Blowback refutes this narrative. For a start, the war—which is typically historicised as having taken place within a neat, three-year timeframe—began long before 1950. By this point, there had been years of conflict on the peninsula and over 100,000 Koreans had already been killed. Aided by the US, the government in the South—effectively a client state—had massacred suspected communists and brutally suppressed a socialist uprising in the supposedly autonomous Jeju Island.

The North, meanwhile, had embarked on a revolutionary programme, instituting literacy programmes, labour law reforms, land redistribution, industry nationalisation, and a popular movement for women’s equality. The event which sparked the beginning of what we understand as ‘the Korean War’’ came when North Korean troops breached the 38th parallel which cleaved the peninsula in half. But rather than being an internationally recognised border, this was an arbitrary line which had been drawn up by the American military just five years earlier. When the North ‘invaded’, they saw themselves as liberating the South from the vestiges of colonialism, with the ultimate goal of reunifying the peninsula.

What surprised Kulwin and James while researching the show was the sheer extent of the US’s brutality when the war commenced. One of their interviewees, historian Bruce Cumings, has argued that the US’s conduct rose to the level of genocide. This involved indiscriminate bombing campaigns by US air forces and a number of civilian massacres, many of which were either observed or directly carried out by American troops. While the US were running the show, the war was billed as a collective UN effort and there also were around 60,000 British soldiers deployed there—some of whom were also, allegedly, complicit in these atrocities. By the end of the war in 1953, it’s estimated that between forty and ninety percent of North Korea’s towns and cities had been destroyed. Its capital Pyongyang was reduced to rubble, and twenty percent of the North’s population had been killed, with a staggering number of these casualties being civilians.

Alongside these more well-documented atrocities, there is evidence—stronger than is commonly asserted—which suggests that the US committed a more insidious form of war crime. According to Kulwin, ‘The preponderance of evidence points to the fact that the American military had the capabilities to wage biological and germ warfare, and that they ran an East Asian ‘Operation Paperclip’ programme akin to what they did with the Nazis, where they pulled out the most important Japanese bio-weapon researchers and put them to work with the CIA. We know that teams of CIA officials who were studying these methods in the US were sent to East Asia, during the Korean War, to carry out experiments.’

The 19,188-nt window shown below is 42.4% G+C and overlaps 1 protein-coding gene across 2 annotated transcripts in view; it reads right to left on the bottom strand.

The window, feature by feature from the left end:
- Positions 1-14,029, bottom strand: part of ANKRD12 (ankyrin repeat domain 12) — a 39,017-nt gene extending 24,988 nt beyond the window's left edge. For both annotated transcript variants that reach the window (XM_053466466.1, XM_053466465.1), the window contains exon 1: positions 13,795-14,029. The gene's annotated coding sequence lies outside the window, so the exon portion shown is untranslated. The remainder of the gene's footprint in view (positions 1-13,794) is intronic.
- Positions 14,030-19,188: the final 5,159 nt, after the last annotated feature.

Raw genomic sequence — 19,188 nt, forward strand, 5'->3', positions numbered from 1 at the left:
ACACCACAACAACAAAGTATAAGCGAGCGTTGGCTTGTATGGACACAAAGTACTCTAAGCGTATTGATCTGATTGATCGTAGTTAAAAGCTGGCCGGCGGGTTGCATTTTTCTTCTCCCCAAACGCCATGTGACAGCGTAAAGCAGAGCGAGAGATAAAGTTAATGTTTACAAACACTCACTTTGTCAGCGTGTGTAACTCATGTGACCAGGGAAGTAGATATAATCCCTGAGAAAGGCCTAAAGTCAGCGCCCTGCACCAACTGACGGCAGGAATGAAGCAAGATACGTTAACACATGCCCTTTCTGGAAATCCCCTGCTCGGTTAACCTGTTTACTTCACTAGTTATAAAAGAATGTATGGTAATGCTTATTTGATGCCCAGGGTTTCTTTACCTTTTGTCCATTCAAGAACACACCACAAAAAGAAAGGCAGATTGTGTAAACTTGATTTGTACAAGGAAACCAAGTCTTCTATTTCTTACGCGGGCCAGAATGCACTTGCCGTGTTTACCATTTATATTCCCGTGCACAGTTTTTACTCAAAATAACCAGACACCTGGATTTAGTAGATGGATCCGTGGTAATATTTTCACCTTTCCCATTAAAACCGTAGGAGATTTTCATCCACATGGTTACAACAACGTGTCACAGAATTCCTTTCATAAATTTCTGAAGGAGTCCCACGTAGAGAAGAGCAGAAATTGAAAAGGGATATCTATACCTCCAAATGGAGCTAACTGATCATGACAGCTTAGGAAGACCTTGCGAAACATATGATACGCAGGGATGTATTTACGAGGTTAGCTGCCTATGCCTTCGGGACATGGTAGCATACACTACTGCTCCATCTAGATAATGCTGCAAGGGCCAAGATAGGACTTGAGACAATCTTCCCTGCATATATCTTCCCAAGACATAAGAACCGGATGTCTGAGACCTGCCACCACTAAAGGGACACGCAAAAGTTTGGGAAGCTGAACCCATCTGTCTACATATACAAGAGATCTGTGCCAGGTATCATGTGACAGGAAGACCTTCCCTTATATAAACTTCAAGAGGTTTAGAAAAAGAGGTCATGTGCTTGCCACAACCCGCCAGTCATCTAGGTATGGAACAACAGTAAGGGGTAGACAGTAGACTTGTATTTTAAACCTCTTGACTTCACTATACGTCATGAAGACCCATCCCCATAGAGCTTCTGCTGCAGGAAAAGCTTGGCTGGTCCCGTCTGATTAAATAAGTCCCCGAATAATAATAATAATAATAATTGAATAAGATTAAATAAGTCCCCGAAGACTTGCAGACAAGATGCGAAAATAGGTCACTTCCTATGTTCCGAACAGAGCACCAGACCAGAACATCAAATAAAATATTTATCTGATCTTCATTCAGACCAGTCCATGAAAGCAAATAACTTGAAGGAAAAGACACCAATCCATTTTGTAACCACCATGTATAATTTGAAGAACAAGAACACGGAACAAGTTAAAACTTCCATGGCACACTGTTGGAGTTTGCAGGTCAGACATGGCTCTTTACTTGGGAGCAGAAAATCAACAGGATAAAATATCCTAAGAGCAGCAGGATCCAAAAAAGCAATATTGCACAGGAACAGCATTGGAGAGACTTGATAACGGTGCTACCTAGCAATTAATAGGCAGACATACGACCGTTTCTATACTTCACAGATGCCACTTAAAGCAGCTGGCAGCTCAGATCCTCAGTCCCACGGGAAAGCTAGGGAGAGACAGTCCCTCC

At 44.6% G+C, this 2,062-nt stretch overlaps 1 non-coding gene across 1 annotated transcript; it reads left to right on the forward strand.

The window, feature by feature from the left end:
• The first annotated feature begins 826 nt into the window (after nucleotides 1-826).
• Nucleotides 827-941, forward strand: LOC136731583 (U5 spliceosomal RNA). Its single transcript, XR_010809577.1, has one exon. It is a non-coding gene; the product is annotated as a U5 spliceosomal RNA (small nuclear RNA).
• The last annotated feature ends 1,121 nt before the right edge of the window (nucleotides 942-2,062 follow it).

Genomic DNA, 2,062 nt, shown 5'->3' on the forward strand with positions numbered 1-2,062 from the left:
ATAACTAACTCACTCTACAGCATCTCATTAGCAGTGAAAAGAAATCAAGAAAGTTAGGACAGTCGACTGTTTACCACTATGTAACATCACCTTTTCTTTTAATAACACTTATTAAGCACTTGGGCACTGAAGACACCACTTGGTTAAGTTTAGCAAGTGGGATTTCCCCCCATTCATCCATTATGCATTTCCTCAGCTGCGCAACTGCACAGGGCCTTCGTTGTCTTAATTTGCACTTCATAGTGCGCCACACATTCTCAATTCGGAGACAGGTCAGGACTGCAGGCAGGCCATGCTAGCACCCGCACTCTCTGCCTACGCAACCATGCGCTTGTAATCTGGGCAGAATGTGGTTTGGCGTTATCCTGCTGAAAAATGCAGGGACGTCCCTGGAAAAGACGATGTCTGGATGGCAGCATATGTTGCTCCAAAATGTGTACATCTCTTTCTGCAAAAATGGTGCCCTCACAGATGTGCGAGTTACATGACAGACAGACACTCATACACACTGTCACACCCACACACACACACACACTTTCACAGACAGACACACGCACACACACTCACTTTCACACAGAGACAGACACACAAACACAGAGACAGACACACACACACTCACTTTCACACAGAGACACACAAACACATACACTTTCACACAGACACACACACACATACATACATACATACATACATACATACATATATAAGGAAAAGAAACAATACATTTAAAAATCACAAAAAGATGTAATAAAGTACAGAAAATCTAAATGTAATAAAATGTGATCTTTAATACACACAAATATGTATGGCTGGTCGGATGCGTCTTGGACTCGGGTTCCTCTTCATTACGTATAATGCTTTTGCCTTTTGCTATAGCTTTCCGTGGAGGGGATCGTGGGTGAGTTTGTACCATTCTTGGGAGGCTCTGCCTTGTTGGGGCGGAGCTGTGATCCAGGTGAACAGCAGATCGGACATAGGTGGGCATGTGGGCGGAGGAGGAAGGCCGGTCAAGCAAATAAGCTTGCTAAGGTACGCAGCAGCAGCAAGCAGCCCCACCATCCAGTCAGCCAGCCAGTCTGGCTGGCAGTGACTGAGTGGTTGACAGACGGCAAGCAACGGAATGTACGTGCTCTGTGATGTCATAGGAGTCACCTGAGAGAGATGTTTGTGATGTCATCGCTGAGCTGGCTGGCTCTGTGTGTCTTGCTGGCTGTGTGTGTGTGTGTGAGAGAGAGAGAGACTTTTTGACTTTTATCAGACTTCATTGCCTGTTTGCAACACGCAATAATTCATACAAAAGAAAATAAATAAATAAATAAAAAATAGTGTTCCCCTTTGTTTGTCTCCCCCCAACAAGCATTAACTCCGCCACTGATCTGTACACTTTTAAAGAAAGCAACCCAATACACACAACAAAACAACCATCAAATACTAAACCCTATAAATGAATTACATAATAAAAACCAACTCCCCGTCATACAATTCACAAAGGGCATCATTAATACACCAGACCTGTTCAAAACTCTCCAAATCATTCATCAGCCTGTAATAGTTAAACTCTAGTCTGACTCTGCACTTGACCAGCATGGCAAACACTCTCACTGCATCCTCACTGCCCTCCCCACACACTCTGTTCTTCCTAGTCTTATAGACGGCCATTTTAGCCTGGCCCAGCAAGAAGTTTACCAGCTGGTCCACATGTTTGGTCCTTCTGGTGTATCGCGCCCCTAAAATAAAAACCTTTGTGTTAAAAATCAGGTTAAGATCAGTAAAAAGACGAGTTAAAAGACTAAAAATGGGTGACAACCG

Blowback, while interested in excavating history, is ultimately about how these events and strategies still shape politics today and continue to determine which countries the US positions as villains. When you consider the extent of the destruction North Korea experienced during the war, the fact that it has since pursued a nuclear deterrent begins to seem somewhat more rational.

As with any country deemed ‘evil’ by the US government, its position as a pariah is less to do with its real flaws—no-one is claiming it’s a perfect state—and more to do with its failure to bend the knee. Kulwin suggests there is an element of projection at play in the US’s attitude towards the country it once destroyed: ‘With the exception of the Cuban Missile Crisis, one of the closest times the world has come to global nuclear war was during the Korean War,’ he says. ‘As I see it, that is not unconnected to the fact that we have made North Korea out to be the most dangerous nuclear state in the world.’

According to James, it’s a matter of record that North Korea developed its nuclear programme because the US had spent the previous decades threatening them with nukes: not just in rhetoric, but by physically relocating them to its southern neighbour. None of this chimes with the popular perception of North Korea as unaccountably hostile and cartoonishly malicious.

As with Cuba, its status as a rogue state has been assiduously maintained through decades of vilification—something which Blowback satirises in its opening episode with a montage of absurd, hysterical coverage (one news anchor makes the chilling allegation that the country, presumably as opposed to the US, suffers under a class system.) ‘There’s a big series of logical assumptions that America has to leave out of the narrative for us to continue to paint North Korea as a pariah state—rather than a country which has imbibed the lessons of the world,’ says Kulwin.

For people in Korea itself, the war is far from forgotten. ‘When you start to interrogate the war’s impact, you realise that it’s effectively ongoing,’ says Kulwin. ‘It’s a continuing trauma.’ Its legacy has prevented peaceful co-existence on the peninsula and allowed the US an extraordinary degree of direct control over South Korea. The economic legacy is even more stark. Following the war, North Korea was for a long time more developed than the South—its fortunes only changed in the nineties, due the collapse of the USSR, harsh sanctions imposed by the West, and a series of natural disasters.

‘The way that South Korea has developed in the years since and North Korea has fallen off is a great example of how, under American hegemony, we have developed a world economic system that punishes one kind of state and incentives hyper-capitalism in others. It’s an ongoing dynamic that replicates itself almost endlessly across the globe,’ Kulwin says. What Blowback does so well, I think, is convey just how comprehensively the world we live in continues to be shaped by US imperialism. The Korean War never truly ended and, for all the talk of its decline, neither has the American empire.